Consulting parties desired a uniform finish, so the project installed a coating system that protects the concrete while providing a more even appearance. The project used a two-part, breathable, polymer-modified, cementitious base coat that provided some texture to the new smooth concrete while filling in the deeper profiles of the weathered existing concrete. A breathable acrylic topcoat provided long-lasting protection and achieved a uniform finish.

To preserve the original bridge, in lieu of removing the now unnecessary span, the team protected it and filled in the area beneath and above the arch with cellular concrete.
To preserve the original bridge, in lieu of removing the now unnecessary span, the team protected it and filled in the area beneath and above the arch with cellular concrete.

An impressive gateway

From beginning to end, the project team focused on the details so that the “Gateway to Reading” could be restored to its former glory and re-establish itself as the jewel of Reading’s Schuylkill River Bridges.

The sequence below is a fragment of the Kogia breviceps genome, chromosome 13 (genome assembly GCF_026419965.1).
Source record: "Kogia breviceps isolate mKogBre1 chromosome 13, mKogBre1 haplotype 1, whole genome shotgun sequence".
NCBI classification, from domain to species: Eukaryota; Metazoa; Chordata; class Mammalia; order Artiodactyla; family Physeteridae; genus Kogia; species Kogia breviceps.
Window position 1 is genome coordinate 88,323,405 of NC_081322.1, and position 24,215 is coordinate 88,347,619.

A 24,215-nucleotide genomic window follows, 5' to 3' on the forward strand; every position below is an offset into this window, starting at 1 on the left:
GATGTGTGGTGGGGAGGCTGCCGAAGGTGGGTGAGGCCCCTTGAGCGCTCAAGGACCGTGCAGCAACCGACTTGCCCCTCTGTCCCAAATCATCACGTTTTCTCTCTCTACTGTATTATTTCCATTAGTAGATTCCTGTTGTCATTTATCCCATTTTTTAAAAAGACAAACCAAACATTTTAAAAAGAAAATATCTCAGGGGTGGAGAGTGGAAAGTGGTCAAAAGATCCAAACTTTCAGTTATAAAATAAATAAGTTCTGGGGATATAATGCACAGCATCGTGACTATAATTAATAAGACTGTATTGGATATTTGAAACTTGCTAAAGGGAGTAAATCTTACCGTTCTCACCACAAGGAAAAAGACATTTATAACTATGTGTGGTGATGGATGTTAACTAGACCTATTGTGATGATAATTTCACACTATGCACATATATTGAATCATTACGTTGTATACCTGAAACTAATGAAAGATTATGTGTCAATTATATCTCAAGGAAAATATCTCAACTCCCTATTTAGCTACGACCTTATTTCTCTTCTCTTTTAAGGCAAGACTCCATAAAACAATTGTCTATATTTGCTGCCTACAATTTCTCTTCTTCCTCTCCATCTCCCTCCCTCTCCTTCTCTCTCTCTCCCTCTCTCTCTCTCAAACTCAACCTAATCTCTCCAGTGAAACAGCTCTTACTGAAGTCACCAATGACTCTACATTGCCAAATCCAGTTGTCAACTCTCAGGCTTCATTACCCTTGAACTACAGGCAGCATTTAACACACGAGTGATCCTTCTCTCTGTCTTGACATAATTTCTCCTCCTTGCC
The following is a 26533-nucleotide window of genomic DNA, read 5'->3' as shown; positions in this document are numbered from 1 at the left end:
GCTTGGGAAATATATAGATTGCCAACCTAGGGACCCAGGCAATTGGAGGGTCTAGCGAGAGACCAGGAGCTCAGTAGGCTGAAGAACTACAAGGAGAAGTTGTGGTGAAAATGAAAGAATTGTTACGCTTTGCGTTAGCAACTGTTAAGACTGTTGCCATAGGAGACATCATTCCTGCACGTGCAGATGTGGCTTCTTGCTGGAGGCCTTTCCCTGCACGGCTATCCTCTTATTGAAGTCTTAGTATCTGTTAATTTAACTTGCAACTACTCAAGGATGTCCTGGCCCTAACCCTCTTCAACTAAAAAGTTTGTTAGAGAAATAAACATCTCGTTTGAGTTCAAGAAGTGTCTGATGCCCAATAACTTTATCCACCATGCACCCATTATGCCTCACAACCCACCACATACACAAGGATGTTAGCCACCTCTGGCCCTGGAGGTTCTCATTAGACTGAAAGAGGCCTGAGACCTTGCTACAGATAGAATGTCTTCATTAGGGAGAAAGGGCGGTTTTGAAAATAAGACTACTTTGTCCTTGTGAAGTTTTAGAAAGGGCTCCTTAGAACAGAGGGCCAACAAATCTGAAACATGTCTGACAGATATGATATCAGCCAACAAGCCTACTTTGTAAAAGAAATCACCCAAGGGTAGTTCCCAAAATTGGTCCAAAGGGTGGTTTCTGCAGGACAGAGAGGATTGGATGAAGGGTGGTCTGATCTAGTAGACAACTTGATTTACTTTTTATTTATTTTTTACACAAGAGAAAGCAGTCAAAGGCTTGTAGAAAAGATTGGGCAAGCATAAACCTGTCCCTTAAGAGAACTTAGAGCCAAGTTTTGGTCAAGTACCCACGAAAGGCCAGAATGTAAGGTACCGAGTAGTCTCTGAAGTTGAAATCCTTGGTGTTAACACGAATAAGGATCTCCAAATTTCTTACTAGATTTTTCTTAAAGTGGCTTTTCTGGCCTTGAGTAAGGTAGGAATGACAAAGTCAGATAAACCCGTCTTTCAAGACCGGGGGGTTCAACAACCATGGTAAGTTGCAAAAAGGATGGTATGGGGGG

The rehabilitation of the Penn Street Bridge finished four weeks ahead of schedule and within 2% of the original bid, a credit to all those working together on every detail. The Reading Eagle, the town’s leading newspaper, described the new bridge as a “metaphor for what’s possible” for the city. “A few short years ago,” the newspaper noted, “the span over the Schuylkill River was a crumbling embarrassment. Now it’s an impressive gateway to the city.”

About the Author

Ashar is District Bridge Engineer for Pennsylvania DOT Engineering District 5. Fallon is Highway Project Engineer for Gannett Fleming. Teles is Project Manager for Gannett Fleming.